Have a Plan

Dealing with a kid that throws fits when they don’t get their way?  Have a plan for the next time.

I was speaking with a parent of an autistic child the other day. Her son is a teenager and is addicted to video games. He insists his mom buy him a new game every week and when she doesn’t he throws a fit and throws things, so she gives in. Her son doesn’t care if the game is new, as long as it’s new to him. But still, it’s expensive and the mom doesn't want to do it, but she doesn't know how to stop, because whenever she says no, her son throws a fit that is pretty violent.

My response. Have a plan!!!!  You know he’s going to throw a fit, so plan for it in advance. When he is out of the house – remove everything that is breakable. Everything.  Is it an inconvenience?  Yes. Of course it is.  But what you are doing isn't working – so it’s time to try something else.

What this woman was hoping for was a magic solution. Something she could do that would make her son suddenly not throw a fit when she said no. But it doesn't work that way. To extinguish behaviors you don’t want and replace them with behaviors you do takes work.  Real work. Difficult work.

Why? Because whenever any habitual behavior is not rewarded, the animal in question will have an extinction burst. Meaning, they will try harder to get their reward.  Stopping any behavior pattern takes time and you will experience and extinction burst. And extinction bursts can be nasty. Extinction bursts are also known as blowouts because it can seem like an explosion is happening when a kid throws a fit to get their way.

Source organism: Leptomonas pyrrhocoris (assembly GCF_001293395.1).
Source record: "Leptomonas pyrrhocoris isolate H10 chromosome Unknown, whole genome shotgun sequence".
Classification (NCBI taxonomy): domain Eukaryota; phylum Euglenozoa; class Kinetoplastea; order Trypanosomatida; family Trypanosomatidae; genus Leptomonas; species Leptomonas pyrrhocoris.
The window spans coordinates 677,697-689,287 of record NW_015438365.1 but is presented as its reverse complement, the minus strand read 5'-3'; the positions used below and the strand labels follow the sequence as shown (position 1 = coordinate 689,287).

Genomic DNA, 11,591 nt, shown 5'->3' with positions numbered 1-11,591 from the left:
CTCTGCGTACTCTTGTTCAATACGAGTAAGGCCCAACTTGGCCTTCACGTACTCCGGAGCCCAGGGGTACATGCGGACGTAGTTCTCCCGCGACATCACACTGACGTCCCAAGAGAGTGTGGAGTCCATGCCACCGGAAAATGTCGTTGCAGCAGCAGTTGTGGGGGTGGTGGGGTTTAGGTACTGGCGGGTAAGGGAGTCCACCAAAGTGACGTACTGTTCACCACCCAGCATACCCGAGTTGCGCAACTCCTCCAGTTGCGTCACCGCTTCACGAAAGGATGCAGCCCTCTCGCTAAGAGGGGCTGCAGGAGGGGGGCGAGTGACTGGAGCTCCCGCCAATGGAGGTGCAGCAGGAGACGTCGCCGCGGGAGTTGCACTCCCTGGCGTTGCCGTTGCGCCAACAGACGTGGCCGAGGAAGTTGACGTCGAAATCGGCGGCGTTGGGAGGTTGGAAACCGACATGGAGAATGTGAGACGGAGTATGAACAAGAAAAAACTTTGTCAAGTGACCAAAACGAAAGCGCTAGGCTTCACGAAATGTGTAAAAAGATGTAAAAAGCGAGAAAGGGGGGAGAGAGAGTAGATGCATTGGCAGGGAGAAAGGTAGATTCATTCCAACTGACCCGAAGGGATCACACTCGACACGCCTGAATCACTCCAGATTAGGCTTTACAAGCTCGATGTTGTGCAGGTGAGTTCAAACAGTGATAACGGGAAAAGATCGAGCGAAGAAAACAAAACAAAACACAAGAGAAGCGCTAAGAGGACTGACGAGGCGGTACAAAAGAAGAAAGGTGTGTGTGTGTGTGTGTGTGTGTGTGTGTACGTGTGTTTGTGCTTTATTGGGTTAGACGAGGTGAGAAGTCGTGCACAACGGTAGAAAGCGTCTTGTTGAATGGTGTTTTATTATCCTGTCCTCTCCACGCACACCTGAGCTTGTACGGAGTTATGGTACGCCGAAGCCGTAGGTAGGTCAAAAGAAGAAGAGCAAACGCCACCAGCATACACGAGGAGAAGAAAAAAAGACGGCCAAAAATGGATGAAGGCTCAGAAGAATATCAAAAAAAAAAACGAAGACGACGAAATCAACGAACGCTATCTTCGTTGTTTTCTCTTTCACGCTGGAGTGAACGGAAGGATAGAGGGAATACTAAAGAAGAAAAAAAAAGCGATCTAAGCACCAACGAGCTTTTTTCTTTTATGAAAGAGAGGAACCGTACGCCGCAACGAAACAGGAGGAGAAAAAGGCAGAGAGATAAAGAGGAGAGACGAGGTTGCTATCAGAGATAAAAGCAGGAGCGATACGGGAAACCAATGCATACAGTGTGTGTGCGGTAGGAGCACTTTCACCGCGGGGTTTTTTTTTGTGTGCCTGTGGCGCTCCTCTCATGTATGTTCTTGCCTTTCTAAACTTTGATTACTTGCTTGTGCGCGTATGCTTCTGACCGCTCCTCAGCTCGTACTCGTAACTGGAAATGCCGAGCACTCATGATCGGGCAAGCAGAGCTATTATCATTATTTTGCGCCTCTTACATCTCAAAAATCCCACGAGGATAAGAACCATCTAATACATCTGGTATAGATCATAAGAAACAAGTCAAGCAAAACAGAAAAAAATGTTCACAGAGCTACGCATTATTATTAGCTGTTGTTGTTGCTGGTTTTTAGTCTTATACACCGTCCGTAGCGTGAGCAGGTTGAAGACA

So, instead of spending your time wishing you could say no and have your child accept it. Plan for the fit. You know it’s going to happen. It’s a pattern. You say no, your child throws a violent fit.  So, plan for it.  Make sure they can’t break anything when they throw their fit so that you can say no, and they can throw their fit and so that you aren't put in a position to give in to their demands.

The first time you do this is the worst. But it gets easier every time you do this. So stop wishing for a magic solution to your temper tantrum problem.  Make a plan based on what you know your child does so that they can do it and you won’t feel pressured to give in and let them throw their fit. Once it’s over, they and you will be happier if you do.

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